Thomas Say

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Thomas Say.

Thomas Say (June 27, 1787October 10, 1843) was an American naturalist, entomologist, malacologist and carcinologist. He was a taxonomist and is often considered to be the founder of descriptive entomology in the United States.

Thomas Say was born in Philadelphia into a prominent Quaker family. He was the great grandson of John Bartram, and the great-nephew of William Bartram, whom Say frequently visited as a boy with butterfly and beetle specimens.

Say became an apothecary in his native town, but his interests soon turned to nature and he became a self-taught naturalist. In 1812 he became a charter member and founder of the Academy of Natural Sciences of Philadelphia (ANSP).

In 1816 he met Charles Alexandre Lesueur (1778-1846), a French naturalist, malacologist, and ichthyologist who also became a member of the Academy and later its curator, between 1816 and 1824.

Say began his work on American Entomology at the Academy. He began a tradition of expeditions to collect specimens of insects. These expeditions were not without risks: Indian attacks, dangers of the frontier, hazards of traveling in wild countryside.

In 1818 Say accompanied his friend William Maclure (1763-1840), president of the ANSP (1817-1840) and father of American geology, Gerhard Troost, a geologist, and other members of the Academy on a geological expedition to the off-shore islands of Georgia and Florida, then a Spanish colony.

In 1819-1820, Major Stephen Harriman Long led an exploration to the Rocky Mountains and the tributaries of the Missouri River with Thomas Say as zoologist. The official account of this expedition included the first descriptions of the Coyote, Swift Fox, Western Kingbird, Band-tailed Pigeon, Rock Wren, Say's Phoebe, Lesser Goldfinch, Lark Sparrow, Lazuli Bunting and Orange-crowned Warbler.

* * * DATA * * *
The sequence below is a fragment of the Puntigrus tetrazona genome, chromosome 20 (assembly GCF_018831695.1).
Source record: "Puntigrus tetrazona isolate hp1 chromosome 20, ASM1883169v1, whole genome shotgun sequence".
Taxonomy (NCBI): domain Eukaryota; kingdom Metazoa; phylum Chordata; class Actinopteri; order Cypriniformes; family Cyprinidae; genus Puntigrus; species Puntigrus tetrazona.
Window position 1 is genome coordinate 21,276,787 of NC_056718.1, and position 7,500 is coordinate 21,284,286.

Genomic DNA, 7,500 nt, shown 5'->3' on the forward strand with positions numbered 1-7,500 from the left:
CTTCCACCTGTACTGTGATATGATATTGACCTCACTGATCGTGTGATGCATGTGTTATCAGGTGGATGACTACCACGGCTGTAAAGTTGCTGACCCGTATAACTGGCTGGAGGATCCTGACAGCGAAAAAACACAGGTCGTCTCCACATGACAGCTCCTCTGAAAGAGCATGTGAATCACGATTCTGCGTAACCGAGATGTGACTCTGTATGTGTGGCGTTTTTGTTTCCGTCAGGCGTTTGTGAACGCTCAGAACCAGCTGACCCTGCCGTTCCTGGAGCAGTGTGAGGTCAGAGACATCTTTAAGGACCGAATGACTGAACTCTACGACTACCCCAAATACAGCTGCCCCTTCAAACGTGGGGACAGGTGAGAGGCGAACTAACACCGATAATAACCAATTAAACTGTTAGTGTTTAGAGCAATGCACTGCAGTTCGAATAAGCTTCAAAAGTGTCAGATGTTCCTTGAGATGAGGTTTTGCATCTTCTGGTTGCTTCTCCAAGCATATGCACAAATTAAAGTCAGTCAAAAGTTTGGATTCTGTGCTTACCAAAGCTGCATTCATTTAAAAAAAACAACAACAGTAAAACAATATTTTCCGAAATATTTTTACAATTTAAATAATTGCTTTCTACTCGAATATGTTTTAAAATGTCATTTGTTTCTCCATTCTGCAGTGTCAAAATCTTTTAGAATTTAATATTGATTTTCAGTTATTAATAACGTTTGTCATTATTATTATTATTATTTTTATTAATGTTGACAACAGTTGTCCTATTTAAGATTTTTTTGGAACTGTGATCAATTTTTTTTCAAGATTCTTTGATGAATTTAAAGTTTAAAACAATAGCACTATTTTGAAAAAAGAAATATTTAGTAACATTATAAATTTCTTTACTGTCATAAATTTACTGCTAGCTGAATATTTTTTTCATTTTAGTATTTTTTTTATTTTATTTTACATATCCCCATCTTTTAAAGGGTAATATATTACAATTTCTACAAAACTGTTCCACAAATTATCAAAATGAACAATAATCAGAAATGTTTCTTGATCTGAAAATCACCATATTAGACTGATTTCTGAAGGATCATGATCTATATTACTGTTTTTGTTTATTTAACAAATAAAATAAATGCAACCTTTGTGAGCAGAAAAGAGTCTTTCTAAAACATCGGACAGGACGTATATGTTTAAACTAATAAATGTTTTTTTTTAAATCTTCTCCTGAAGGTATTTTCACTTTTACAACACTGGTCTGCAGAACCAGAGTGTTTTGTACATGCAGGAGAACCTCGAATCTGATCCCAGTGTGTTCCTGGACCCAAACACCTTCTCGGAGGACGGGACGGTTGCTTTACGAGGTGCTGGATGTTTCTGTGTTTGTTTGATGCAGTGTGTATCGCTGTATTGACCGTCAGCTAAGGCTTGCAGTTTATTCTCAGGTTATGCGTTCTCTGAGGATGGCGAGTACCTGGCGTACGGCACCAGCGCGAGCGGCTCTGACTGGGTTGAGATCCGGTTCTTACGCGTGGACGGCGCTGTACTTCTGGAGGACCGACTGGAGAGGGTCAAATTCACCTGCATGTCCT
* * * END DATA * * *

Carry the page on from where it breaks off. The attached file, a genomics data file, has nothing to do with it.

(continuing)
In 1823, Say served as chief zoologist in Long's expedition to the headwaters of the Mississippi River.

Papilio turnus, from 'American Entomology'
Papilio turnus, from 'American Entomology'

Thomas Say travelled on the famous "Boatload of Knowledge" to an utopian society experiment, the "New Harmony Settlement" in Indiana (1826-1834), a venture of Robert Owen. One of the passengers was Lucy Way Sistare, whom Say married secretly near New Harmony on January 4, 1827. She was an artist and illustrator of specimens (such as in the book 'American Conchology') who later became the first female member of the Academy. He was accompanied by Maclure, Lesueur, Francis Neef, an educator, and Gerhard Troost. There he later met another naturalist, Constantine Samuel Rafinesque-Schmaltz (1783-1840).

In the settlement of New Harmony, Thomas Say carried on his monumental work describing insects and mollusks, leading to two classic works:

  • American Entomology, or Descriptions of the Insects of North America, 3 volumes, Philadelphia, 1824-1828.
  • American Conchology, or Descriptions of the Shells of North America Illustrated From Coloured Figures From Original Drawings Executed from Nature, Parts 1 - 6, New Harmony, 1830-1834; Part 7, Philadelphia, 1836.

During their years in New Harmony both Say and Lesueur experienced considerable difficulties. Say was a modest and unassuming man, living frugally, like a hermit, abandoning commercial activities and devoting himself to his studies.

He died, apparently from typhoid fever, in New Harmony, Indiana, on 10 October 1834, only 47 years old.

Say described over 1,000 new species of beetles and over 400 species of insects of other orders. No single individual before had discovered more new species than him.

Other zoologists honored him by naming several species after him, such as


  • John L. Le Conte, The Complete Writings of Thomas Say on the Entomology of North America, two volumes, Baillière Brothers, New York, 1859

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